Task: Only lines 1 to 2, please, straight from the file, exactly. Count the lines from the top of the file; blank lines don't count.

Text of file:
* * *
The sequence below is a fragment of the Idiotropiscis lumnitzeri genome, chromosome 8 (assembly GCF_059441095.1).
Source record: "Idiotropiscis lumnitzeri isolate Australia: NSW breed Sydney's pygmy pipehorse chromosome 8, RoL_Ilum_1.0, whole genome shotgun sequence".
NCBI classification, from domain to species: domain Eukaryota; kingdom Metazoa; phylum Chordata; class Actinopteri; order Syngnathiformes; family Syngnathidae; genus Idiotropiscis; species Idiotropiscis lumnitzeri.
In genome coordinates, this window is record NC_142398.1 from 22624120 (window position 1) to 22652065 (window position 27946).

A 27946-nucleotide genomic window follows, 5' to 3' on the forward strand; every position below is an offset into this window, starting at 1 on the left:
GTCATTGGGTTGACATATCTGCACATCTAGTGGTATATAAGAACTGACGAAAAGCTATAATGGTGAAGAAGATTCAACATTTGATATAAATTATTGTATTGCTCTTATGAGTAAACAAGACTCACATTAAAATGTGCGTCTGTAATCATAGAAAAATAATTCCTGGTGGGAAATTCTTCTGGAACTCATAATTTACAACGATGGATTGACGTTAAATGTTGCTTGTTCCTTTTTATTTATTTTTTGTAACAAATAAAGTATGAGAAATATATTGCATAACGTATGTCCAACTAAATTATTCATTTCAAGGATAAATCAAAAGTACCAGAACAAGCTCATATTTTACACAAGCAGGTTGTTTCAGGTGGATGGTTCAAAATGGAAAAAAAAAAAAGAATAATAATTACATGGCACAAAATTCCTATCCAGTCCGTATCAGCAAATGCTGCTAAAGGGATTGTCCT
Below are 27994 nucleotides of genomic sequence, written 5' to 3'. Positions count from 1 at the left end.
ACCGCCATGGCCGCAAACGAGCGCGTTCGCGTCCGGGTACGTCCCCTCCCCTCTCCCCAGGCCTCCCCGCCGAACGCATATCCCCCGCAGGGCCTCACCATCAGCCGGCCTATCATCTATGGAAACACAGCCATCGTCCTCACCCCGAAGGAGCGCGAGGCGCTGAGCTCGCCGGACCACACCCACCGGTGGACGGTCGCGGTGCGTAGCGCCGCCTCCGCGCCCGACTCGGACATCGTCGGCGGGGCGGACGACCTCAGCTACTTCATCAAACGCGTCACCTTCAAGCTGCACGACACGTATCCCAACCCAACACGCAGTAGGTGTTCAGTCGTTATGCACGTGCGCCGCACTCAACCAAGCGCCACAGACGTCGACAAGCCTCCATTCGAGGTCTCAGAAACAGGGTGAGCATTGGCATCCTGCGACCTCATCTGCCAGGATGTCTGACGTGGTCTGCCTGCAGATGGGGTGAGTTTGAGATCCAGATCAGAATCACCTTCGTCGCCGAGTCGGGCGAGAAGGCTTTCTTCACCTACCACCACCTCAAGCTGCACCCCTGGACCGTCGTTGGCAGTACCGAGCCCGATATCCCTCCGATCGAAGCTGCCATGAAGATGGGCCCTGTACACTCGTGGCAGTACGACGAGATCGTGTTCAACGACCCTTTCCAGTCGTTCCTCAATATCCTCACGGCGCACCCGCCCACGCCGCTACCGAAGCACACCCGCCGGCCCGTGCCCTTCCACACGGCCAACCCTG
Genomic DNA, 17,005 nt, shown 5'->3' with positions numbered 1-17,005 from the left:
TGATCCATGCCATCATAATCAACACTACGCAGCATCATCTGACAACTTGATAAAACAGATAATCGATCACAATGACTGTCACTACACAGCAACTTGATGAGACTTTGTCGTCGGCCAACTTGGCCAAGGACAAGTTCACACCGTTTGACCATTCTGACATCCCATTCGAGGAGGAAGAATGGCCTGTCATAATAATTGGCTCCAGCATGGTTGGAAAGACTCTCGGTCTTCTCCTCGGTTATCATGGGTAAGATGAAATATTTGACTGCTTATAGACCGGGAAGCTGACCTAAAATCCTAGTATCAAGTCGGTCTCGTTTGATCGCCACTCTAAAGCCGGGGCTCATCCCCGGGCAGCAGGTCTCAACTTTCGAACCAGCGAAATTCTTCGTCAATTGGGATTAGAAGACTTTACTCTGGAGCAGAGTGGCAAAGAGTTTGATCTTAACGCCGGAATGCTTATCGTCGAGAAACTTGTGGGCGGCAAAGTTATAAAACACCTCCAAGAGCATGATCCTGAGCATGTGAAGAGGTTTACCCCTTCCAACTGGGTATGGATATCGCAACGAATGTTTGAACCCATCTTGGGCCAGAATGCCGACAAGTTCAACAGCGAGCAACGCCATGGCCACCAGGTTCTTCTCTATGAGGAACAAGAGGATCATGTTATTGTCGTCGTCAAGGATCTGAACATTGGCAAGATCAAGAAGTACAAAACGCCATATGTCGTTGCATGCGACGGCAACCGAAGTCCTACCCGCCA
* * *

The sequence below is a fragment of the Idiotropiscis lumnitzeri genome, chromosome 8 (assembly GCF_059441095.1).
Source record: "Idiotropiscis lumnitzeri isolate Australia: NSW breed Sydney's pygmy pipehorse chromosome 8, RoL_Ilum_1.0, whole genome shotgun sequence".